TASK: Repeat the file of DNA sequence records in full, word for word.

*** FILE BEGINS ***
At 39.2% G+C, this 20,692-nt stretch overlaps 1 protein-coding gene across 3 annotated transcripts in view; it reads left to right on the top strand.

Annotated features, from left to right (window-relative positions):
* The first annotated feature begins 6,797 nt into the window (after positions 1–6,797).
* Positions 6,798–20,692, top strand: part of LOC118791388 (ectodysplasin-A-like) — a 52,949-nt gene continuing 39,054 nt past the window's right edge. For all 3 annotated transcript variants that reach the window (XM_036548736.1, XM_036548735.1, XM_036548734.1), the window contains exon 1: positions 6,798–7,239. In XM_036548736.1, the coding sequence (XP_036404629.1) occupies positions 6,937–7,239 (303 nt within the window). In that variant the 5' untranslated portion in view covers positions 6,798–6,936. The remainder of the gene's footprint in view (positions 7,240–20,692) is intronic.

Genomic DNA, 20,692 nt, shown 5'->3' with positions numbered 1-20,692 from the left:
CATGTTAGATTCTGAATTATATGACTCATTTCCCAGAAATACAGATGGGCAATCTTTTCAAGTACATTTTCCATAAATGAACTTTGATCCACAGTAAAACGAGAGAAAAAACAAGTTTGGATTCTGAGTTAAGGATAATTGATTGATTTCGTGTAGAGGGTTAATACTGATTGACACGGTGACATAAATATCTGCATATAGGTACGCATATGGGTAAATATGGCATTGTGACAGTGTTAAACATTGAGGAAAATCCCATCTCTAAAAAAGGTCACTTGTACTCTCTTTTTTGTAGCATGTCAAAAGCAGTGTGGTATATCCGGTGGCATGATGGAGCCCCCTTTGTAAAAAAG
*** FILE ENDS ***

At 39.2% G+C, this 20,692-nt stretch overlaps 1 protein-coding gene across 3 annotated transcripts in view; it reads left to right on the top strand.

Annotated features, from left to right (window-relative positions):
* The first annotated feature begins 6,797 nt into the window (after positions 1–6,797).
* Positions 6,798–20,692, top strand: part of LOC118791388 (ectodysplasin-A-like) — a 52,949-nt gene continuing 39,054 nt past the window's right edge. For all 3 annotated transcript variants that reach the window (XM_036548736.1, XM_036548735.1, XM_036548734.1), the window contains exon 1: positions 6,798–7,239. In XM_036548736.1, the coding sequence (XP_036404629.1) occupies positions 6,937–7,239 (303 nt within the window). In that variant the 5' untranslated portion in view covers positions 6,798–6,936. The remainder of the gene's footprint in view (positions 7,240–20,692) is intronic.

Genomic DNA, 20,692 nt, shown 5'->3' with positions numbered 1-20,692 from the left:
CATGTTAGATTCTGAATTATATGACTCATTTCCCAGAAATACAGATGGGCAATCTTTTCAAGTACATTTTCCATAAATGAACTTTGATCCACAGTAAAACGAGAGAAAAAACAAGTTTGGATTCTGAGTTAAGGATAATTGATTGATTTCGTGTAGAGGGTTAATACTGATTGACACGGTGACATAAATATCTGCATATAGGTACGCATATGGGTAAATATGGCATTGTGACAGTGTTAAACATTGAGGAAAATCCCATCTCTAAAAAAGGTCACTTGTACTCTCTTTTTTGTAGCATGTCAAAAGCAGTGTGGTATATCCGGTGGCATGATGGAGCCCCCTTTGTAAAAAAG